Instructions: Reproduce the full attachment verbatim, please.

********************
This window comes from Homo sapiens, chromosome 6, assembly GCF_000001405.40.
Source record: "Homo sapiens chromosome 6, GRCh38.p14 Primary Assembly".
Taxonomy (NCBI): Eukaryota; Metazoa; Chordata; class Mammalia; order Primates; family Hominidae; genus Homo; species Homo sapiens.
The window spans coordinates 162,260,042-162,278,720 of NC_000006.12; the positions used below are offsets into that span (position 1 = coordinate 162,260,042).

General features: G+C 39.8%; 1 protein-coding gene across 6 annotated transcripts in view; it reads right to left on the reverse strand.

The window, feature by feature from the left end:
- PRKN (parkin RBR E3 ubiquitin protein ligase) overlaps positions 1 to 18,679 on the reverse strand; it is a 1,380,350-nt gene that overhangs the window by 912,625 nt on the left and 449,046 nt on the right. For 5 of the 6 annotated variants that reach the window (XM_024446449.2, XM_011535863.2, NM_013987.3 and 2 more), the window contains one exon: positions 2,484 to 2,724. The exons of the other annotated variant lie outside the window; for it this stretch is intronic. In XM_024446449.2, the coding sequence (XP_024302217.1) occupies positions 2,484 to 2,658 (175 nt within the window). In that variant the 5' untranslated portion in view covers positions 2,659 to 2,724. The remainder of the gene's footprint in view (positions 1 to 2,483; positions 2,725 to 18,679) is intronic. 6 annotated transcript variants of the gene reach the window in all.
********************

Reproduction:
This window comes from Homo sapiens, chromosome 6, assembly GCF_000001405.40.
Source record: "Homo sapiens chromosome 6, GRCh38.p14 Primary Assembly".
Taxonomy (NCBI): Eukaryota; Metazoa; Chordata; class Mammalia; order Primates; family Hominidae; genus Homo; species Homo sapiens.
The window spans coordinates 162,260,042-162,278,720 of NC_000006.12; the positions used below are offsets into that span (position 1 = coordinate 162,260,042).

General features: G+C 39.8%; 1 protein-coding gene across 6 annotated transcripts in view; it reads right to left on the reverse strand.

The window, feature by feature from the left end:
- PRKN (parkin RBR E3 ubiquitin protein ligase) overlaps positions 1 to 18,679 on the reverse strand; it is a 1,380,350-nt gene that overhangs the window by 912,625 nt on the left and 449,046 nt on the right. For 5 of the 6 annotated variants that reach the window (XM_024446449.2, XM_011535863.2, NM_013987.3 and 2 more), the window contains one exon: positions 2,484 to 2,724. The exons of the other annotated variant lie outside the window; for it this stretch is intronic. In XM_024446449.2, the coding sequence (XP_024302217.1) occupies positions 2,484 to 2,658 (175 nt within the window). In that variant the 5' untranslated portion in view covers positions 2,659 to 2,724. The remainder of the gene's footprint in view (positions 1 to 2,483; positions 2,725 to 18,679) is intronic. 6 annotated transcript variants of the gene reach the window in all.